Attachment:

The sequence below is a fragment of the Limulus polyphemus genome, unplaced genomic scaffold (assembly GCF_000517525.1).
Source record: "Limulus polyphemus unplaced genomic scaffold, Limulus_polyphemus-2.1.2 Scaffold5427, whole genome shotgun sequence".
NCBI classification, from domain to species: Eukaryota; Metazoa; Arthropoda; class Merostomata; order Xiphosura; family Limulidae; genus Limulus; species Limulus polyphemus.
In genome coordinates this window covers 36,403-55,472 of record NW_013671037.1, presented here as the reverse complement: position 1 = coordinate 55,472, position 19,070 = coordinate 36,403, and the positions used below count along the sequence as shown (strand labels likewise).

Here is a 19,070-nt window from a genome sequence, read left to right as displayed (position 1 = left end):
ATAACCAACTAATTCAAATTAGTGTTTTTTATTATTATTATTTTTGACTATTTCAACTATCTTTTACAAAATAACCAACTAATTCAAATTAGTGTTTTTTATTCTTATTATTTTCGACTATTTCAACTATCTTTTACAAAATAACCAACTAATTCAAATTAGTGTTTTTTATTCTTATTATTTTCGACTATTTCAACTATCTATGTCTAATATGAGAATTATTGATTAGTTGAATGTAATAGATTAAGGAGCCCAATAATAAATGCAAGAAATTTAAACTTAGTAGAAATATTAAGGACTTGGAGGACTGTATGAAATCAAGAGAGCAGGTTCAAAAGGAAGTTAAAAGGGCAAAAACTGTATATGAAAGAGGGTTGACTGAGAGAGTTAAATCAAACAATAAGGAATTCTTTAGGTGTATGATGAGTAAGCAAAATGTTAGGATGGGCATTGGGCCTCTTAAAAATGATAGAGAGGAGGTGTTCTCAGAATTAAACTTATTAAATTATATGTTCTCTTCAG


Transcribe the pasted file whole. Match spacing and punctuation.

The sequence below is a fragment of the Limulus polyphemus genome, unplaced genomic scaffold (assembly GCF_000517525.1).
Source record: "Limulus polyphemus unplaced genomic scaffold, Limulus_polyphemus-2.1.2 Scaffold5427, whole genome shotgun sequence".
NCBI classification, from domain to species: Eukaryota; Metazoa; Arthropoda; class Merostomata; order Xiphosura; family Limulidae; genus Limulus; species Limulus polyphemus.
In genome coordinates this window covers 36,403-55,472 of record NW_013671037.1, presented here as the reverse complement: position 1 = coordinate 55,472, position 19,070 = coordinate 36,403, and the positions used below count along the sequence as shown (strand labels likewise).

Here is a 19,070-nt window from a genome sequence, read left to right as displayed (position 1 = left end):
ATAACCAACTAATTCAAATTAGTGTTTTTTATTATTATTATTTTTGACTATTTCAACTATCTTTTACAAAATAACCAACTAATTCAAATTAGTGTTTTTTATTCTTATTATTTTCGACTATTTCAACTATCTTTTACAAAATAACCAACTAATTCAAATTAGTGTTTTTTATTCTTATTATTTTCGACTATTTCAACTATCTATGTCTAATATGAGAATTATTGATTAGTTGAATGTAATAGATTAAGGAGCCCAATAATAAATGCAAGAAATTTAAACTTAGTAGAAATATTAAGGACTTGGAGGACTGTATGAAATCAAGAGAGCAGGTTCAAAAGGAAGTTAAAAGGGCAAAAACTGTATATGAAAGAGGGTTGACTGAGAGAGTTAAATCAAACAATAAGGAATTCTTTAGGTGTATGATGAGTAAGCAAAATGTTAGGATGGGCATTGGGCCTCTTAAAAATGATAGAGAGGAGGTGTTCTCAGAATTAAACTTATTAAATTATATGTTCTCTTCAG